Trichuris Trichiura (Whipworm) Infection (Trichuriasis)

Updated: Aug 18, 2023
  • Author: Kwame Donkor, MD; Chief Editor: Jeter (Jay) Pritchard Taylor, III, MD  more...
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Trichuriasis, which is infection with the parasite Trichuris trichiura, or whipworm, is a very common intestinal helminthic infection worldwide. [1, 2] About one quarter of the world's population is thought to carry the parasite. Principally a problem in tropical Asia and, to a lesser degree, in Africa and South America, a lack of a tissue migration phase and a relative lack of symptoms characterize whipworm infection. Trichuris is notable for its small size compared with Ascaris lumbricoides. Only individuals with heavy parasite burden become symptomatic. Vitamin A deficiency has been seen in patients with trichuriasis.

Poor hygiene is associated with T trichiura transmission, and children are especially vulnerable because of their high exposure risk. This is particularly true in developing countries, where poor sanitary conditions correlate with heavy disease burden and infections. One study in Nigeria was undertaken to determine helminth infection status and hygienic conditions in primary schools. Prevalence of helminth infection was higher in the schools where hygiene conditions (ie, tapwater, handwashing soap) were lacking. The study results recommended that the school health programs include deworming, health education, and improvement of hygiene conditions. [3]

The whipworm derives its name from its characteristic whiplike shape; the adult (male, 30-45 mm; female, 35-50 mm) buries its thin, threadlike anterior half into the intestinal mucosa and feeds on tissue secretions, not blood. This relative tissue invasion causes occasional peripheral eosinophilia. The cecum and colon are the most commonly infected sites, although in heavily infected individuals, infection can be present in more distal segments of the GI tract, such as the descending colon and rectum. 

Adult Trichuris trichiura males are 30-45 mm long, Adult Trichuris trichiura males are 30-45 mm long, with a coiled posterior end. Adult females are 35-50 mm with a straight posterior end. Both sexes have a long, whip-like anterior end. Adults reside in the large intestine, cecum, and appendix of the host. Image shows the posterior end of an adult T trichiura, taken during a colonoscopy. Image courtesy of Duke University Medical Center and Centers for Disease Control and Prevention.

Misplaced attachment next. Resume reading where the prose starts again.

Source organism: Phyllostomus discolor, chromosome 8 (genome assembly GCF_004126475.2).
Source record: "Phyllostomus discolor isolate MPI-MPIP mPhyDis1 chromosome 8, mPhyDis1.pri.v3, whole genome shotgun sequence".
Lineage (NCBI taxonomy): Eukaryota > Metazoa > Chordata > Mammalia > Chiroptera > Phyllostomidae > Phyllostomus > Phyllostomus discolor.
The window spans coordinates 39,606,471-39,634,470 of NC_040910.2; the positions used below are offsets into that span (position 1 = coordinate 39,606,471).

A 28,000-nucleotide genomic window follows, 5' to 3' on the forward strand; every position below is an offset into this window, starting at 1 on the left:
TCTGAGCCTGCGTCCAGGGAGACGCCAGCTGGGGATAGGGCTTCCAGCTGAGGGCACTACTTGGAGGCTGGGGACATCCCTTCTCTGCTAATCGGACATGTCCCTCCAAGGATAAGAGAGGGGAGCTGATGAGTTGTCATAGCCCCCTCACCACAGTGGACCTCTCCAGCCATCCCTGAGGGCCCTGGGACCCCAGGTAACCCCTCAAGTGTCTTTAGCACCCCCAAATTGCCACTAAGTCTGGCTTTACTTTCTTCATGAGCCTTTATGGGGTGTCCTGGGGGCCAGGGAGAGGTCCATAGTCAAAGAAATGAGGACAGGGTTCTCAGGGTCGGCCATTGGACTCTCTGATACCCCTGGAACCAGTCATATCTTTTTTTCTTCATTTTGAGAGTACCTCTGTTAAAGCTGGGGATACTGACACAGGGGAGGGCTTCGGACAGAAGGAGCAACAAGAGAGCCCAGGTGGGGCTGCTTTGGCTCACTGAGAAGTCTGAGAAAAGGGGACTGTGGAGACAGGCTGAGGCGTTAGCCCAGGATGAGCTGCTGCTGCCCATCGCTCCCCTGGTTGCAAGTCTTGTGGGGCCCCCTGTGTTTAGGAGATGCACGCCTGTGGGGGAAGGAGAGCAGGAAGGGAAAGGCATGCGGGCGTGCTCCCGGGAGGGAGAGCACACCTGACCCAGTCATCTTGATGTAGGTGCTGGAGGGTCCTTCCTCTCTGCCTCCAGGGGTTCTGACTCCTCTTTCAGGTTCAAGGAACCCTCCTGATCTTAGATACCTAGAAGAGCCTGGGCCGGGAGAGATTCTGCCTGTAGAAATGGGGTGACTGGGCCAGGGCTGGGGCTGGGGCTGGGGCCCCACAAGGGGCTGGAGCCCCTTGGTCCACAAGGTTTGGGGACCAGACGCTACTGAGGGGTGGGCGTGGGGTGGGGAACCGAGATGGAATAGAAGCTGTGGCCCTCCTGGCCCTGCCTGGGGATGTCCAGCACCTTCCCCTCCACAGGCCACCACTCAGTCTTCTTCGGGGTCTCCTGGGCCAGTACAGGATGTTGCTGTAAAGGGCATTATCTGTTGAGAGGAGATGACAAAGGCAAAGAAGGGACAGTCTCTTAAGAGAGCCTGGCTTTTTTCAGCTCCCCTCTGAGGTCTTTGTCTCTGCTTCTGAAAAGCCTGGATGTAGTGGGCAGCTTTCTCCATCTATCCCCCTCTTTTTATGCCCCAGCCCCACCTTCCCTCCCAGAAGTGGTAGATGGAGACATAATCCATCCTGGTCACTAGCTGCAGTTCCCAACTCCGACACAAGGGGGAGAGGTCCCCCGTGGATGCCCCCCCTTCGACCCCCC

Note that T trichiura is usually found in association with other helminths that flourish under similar conditions, a common pathogen being A lumbricoides.



Trichuris, as with Ascaris lumbricoides, is spread via fecal-oral transmission. Eggs are deposited in soil through human feces. After 10-14 days in soil, eggs become infective. In contrast to other parasites, such as A lumbricoides, no tissue migratory phase occurs with Trichuris organisms, confining infection to the GI tract. Larvae hatch in the small intestine, where they grow and molt, finally taking up residence in the cecum and ascending colon. In people with a heavy burden of infection, the entire colon and rectum may be infested with worms. The time from ingestion of eggs to development of mature worms is approximately 3 months. During this time, there may be no shedding of eggs and only limited evidence of infection in stool samples. Worms may live from 1-5 years, and adult female worms lay eggs for up to 5 years, shedding up to 20,000 eggs per day.

This is an illustration of the life cycle of Trich This is an illustration of the life cycle of Trichuris trichiura, the causal agent of trichuriasis. Image courtesy of Centers for Disease Control and Prevention, Alexander J. da Silva, PhD, and Melanie Moser.

Immunologically, cytokines such as interleukin 25 (IL-25) mediate type 2 immunity and are required for the regulation of inflammation in the gastrointestinal tract.

Recent linkage analyses of a genome-wide scan revealed that two quantitative trait loci on chromosomes 9 and 18 may be responsible for the susceptibility to trichuriasis in some genetically predisposed individuals. [4]




United States

Whipworm infection is rare overall but is more common in the rural Southeast, where 2.2 million people are thought to be infected.


Whipworm infection is more common in less-developed countries. T trichiura is carried by nearly 1 bilion of the world's population.


Whipworm infection is rarely fatal and is usually asymptomatic, but symptoms may be present in heavily infected individuals. [1, 2] Loose stools may be present with minimal blood with the development of chronic anemia if bleeding is chronic. Nocturnal stooling is quite common. In individuals with a heavy burden of worms, dysentery and colitis may be seen. Fingernail clubbing also may be present. In children, vitamin deficiencies (vitamin A) may contribute to developmental delay and growth retardation. Rectal prolapse may occur in heavily infected hosts.


Trichuriasis has no racial predilection.


Boys are more likely to be infected with T trichiura because they are thought to eat more dirt than girls.


Children are more commonly infected than adults due to poor hygiene and increased consumption of soil. Children are also more heavily infected. [1, 2] Furthermore, it is widely believed that partial protective immunity develops with age and children are not protected initially.



The prognosis of trichuriasis is excellent with proper treatment; however, without education and changes in behavior/waste management, re-infection is very common.


Patient Education

Good personal hygiene is highly recommended. Where relevant, community waste management systems should be developed to reduce exposure to potentially infected waste.